In the book, Pressfield talks about the ‘resistance’ that often stops many us from reaching our potential. This resistance can take various forms, including one that a lot of us fall culprit to, which is waiting around for inspiration to hit before we start anything.
Sometimes that inspiration pops up, and it’s great when it does. But often it doesn’t.
Back to the fire analogy:
Waiting for inspiration is kinda like waiting for lightening to strike in order to light your campfire, whereas you could have achieved your goal by working hard and plugging away with a wooden bow drill.
Often when inspiration is nowhere to be found, instead of getting our heads down anyway and marching on with what we need to do, we opt to put things off. We do menial tasks to fill the time, to make us feel like we’re being productive, whereas we’re actually just being busy. I catch myself doing it from time to time, and try to remind myself of the reasons why I’m doing what I’m doing, and that there’s no substitute for hard work.
It’s through hard work and struggle that you learn things about yourself, and you unlock your potential. Often when I’m not feeling inspired, my writing is complete garbage for the first hour or so. Honestly, sometimes I can’t string a sentence together or come up with one sensible idea. It’s painful.
But if I keep pushing through, if I keep grinding, most of the time things start to fall into place, and the words start to make some sort of sense. This might take hours or even days of work, and often I’ll redraft entire articles from scratch.
If I chose to wait around for inspiration as opposed to working through the resistance, I would never get anywhere. There certainly wouldn’t be many articles on this site right now.
It’s not easy, and there’s times where I want to curl up in a ball or have a day off, and sometimes I do. But I know that won’t really get me anywhere in the long run.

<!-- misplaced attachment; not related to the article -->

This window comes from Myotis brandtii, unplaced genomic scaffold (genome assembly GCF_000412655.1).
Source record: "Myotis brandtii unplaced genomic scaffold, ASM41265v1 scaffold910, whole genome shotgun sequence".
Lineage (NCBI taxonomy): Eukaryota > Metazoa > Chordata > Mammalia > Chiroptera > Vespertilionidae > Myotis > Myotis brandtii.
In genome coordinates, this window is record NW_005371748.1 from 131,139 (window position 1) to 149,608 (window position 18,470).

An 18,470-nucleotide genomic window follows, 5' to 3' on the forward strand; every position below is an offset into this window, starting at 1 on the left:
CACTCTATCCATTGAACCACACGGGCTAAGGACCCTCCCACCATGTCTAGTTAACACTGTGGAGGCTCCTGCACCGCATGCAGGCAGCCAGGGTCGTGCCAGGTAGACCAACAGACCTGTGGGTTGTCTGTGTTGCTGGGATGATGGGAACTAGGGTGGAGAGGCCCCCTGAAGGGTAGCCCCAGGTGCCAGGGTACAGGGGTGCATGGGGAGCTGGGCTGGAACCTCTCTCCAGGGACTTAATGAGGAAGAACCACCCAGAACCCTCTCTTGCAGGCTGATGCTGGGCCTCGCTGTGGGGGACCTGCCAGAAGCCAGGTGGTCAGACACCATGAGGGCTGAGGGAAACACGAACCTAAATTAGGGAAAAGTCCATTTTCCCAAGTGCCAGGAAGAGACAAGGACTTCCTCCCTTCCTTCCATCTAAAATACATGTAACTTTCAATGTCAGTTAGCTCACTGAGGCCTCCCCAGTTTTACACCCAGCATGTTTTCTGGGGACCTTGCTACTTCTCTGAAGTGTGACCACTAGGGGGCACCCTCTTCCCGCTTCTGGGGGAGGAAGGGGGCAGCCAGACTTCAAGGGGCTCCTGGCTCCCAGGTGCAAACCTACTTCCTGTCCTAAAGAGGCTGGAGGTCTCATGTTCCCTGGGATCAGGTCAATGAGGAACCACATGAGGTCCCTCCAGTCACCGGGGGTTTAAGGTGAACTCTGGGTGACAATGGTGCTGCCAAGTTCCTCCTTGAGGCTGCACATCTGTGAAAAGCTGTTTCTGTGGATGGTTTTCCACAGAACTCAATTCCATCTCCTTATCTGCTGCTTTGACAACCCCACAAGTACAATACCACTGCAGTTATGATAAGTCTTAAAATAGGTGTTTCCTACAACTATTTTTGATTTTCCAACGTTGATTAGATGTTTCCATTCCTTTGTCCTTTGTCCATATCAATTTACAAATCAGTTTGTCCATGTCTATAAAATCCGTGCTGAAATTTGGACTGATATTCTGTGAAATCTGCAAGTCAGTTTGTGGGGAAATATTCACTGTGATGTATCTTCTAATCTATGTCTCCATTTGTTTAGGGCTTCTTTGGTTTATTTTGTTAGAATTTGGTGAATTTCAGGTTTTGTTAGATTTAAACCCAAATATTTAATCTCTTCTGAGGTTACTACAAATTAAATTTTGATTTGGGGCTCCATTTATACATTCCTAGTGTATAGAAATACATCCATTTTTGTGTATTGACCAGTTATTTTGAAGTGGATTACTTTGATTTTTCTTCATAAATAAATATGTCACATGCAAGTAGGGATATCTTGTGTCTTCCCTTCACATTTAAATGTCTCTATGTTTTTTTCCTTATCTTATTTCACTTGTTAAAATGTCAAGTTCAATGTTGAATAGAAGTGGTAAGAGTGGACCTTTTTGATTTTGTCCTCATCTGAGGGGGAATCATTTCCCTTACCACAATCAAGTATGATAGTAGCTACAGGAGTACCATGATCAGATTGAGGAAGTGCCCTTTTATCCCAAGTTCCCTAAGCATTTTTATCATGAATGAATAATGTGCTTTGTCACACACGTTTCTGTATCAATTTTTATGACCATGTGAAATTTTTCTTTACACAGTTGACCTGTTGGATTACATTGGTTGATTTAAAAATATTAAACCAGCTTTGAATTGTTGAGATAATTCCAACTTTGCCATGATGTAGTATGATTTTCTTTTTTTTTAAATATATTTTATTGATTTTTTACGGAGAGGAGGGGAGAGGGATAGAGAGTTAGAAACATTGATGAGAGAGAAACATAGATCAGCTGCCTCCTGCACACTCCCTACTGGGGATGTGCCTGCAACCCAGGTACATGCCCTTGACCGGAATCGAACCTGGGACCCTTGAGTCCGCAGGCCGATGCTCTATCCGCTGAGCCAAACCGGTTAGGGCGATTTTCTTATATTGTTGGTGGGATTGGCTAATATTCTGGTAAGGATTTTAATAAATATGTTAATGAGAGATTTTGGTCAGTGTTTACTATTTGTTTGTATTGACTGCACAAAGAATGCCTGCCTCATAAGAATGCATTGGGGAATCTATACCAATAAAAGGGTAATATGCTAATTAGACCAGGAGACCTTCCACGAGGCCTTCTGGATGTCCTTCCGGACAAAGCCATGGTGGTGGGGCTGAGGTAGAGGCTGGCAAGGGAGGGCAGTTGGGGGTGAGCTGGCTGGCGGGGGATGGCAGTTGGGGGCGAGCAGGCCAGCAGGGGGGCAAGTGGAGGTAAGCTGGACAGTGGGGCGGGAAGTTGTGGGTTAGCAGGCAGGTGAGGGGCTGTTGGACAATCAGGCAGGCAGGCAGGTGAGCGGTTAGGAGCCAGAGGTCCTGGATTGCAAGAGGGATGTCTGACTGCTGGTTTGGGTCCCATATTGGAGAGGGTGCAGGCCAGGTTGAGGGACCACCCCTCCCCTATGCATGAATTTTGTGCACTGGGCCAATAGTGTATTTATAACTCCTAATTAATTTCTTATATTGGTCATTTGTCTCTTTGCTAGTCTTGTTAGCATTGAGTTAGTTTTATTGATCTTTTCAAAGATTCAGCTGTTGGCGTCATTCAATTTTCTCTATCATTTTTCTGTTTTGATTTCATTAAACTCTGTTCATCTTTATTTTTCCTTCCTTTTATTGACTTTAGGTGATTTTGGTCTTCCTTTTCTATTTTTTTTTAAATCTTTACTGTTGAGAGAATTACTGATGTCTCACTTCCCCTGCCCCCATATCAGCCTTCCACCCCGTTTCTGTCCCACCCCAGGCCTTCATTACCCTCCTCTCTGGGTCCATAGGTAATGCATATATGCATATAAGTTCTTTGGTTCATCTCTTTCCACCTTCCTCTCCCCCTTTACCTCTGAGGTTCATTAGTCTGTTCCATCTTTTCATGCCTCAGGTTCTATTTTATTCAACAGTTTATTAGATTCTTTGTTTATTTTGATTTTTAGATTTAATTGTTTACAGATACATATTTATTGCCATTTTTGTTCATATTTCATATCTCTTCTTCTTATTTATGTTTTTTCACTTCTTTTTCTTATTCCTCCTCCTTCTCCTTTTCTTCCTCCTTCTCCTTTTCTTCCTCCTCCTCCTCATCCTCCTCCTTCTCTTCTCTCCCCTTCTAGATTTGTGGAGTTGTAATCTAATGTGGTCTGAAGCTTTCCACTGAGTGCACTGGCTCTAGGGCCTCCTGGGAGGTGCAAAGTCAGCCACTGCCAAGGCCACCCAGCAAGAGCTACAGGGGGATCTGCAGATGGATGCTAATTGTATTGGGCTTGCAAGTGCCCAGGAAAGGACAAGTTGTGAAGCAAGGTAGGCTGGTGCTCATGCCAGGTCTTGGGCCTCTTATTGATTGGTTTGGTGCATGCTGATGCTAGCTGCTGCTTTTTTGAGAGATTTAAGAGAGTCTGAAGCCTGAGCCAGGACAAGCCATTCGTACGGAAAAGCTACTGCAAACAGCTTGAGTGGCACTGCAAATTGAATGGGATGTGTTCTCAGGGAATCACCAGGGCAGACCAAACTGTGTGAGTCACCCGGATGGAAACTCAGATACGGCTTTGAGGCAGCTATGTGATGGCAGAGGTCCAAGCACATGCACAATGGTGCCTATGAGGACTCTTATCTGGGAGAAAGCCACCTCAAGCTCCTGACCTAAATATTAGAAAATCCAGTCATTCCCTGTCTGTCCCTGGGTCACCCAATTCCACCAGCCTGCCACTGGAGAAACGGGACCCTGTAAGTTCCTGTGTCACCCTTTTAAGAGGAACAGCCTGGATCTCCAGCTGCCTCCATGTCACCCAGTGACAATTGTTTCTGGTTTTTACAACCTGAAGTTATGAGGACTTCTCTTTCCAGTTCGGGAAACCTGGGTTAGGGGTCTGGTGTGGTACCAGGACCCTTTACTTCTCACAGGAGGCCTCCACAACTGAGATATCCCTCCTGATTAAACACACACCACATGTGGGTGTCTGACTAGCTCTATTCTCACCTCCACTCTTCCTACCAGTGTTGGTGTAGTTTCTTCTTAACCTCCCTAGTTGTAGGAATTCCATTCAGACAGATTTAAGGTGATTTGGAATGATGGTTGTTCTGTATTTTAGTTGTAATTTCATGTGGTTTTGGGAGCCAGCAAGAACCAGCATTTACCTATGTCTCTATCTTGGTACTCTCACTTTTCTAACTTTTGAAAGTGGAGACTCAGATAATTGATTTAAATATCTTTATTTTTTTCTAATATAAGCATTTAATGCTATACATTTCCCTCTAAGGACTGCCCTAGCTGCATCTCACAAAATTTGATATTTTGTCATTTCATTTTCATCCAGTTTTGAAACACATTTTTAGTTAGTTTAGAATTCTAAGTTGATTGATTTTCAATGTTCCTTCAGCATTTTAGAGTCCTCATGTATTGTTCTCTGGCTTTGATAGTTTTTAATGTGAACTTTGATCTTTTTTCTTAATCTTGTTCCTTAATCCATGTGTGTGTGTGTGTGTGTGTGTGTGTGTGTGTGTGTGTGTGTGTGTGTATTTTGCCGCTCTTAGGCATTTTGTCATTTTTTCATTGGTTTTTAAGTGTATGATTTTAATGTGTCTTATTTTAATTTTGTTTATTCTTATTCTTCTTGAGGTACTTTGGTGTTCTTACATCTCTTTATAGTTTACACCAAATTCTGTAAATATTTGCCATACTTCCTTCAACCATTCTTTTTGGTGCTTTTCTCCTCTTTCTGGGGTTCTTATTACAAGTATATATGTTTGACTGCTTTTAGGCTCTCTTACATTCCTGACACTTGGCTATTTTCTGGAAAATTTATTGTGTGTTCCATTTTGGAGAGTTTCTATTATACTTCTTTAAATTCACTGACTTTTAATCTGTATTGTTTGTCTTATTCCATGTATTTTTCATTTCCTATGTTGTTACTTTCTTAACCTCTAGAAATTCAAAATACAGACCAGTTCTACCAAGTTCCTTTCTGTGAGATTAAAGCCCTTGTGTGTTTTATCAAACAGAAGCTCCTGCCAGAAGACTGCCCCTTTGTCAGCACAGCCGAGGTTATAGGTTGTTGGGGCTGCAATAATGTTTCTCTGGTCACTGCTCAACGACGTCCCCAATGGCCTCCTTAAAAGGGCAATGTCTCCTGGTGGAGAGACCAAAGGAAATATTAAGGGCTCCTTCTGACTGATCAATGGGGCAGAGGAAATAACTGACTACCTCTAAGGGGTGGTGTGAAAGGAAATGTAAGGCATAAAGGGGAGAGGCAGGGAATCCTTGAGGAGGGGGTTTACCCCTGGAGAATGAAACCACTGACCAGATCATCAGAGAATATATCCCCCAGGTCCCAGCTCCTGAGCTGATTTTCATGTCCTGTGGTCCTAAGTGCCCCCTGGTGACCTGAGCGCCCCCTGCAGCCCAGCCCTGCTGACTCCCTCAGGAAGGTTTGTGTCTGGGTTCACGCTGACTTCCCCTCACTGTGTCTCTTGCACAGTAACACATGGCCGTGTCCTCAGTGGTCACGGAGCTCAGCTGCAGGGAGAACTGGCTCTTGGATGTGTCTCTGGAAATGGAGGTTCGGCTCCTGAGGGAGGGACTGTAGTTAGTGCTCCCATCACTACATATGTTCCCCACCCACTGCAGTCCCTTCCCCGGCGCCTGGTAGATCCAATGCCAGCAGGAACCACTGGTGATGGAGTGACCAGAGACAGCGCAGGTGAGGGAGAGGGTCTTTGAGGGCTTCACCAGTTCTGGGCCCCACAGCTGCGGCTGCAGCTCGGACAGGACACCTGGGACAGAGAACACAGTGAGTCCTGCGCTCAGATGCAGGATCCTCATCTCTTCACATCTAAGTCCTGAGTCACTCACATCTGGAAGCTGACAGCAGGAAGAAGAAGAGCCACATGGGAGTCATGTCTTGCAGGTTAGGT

Creating an Environment for Hard Work
It may be a bit self-righteous of me, but I do think it can sometimes be especially difficult if you’re someone who’s trying to make it as a creative entrepreneur. If you don’t have a boss telling you what you have to get done, or set hours that you have to work, it’s easier to bunk off or find less important tasks to do.
One thing I find has been particularly useful is having a strict morning schedule, during which time I do the most important work. After meditating and moving, I spend the rest of the morning either writing or planning content, focussing on one main task. They’re the things that really matter in my work, as opposed to checking social media or answering emails. I can get that stuff done later in the day when I’m starting to flag.
Having that set routine makes it harder for me to find a reason to back out. The same goes for exercise and movement. I have a stretching and core workout that I do every weekday, no excuses. Sometimes I really don’t feel like doing it, I’m not the least bit inspired. But without fail, if I get through it I feel much better, and I’ve added a tally mark towards improving my skills.
Over to you
Apologies if this article was a bit mixed up and if I went off on a few too many tangents.
I think the main take away is that whilst inspiration definitely has it’s place, I don’t feel like it’s as important as it’s often made out to be in the media and in popular culture.
Good old fashion hard work trumps all. It’s better than any amount of inspiration, motivation, and even natural talent.
If you take anything from this article, if it did indeed inspire you in any way, then please, please, please take the next step. Don’t just add this to the list of things that you didn’t act upon.
Put your ideas into action, start creating the life you want to live, and keep moving forward.
Don’t wait around for your mood to change. Bring about that change yourself, now.
What are some of the things that inspire you to grow? How do you put that inspiration into action?
Let us know in the comments section below.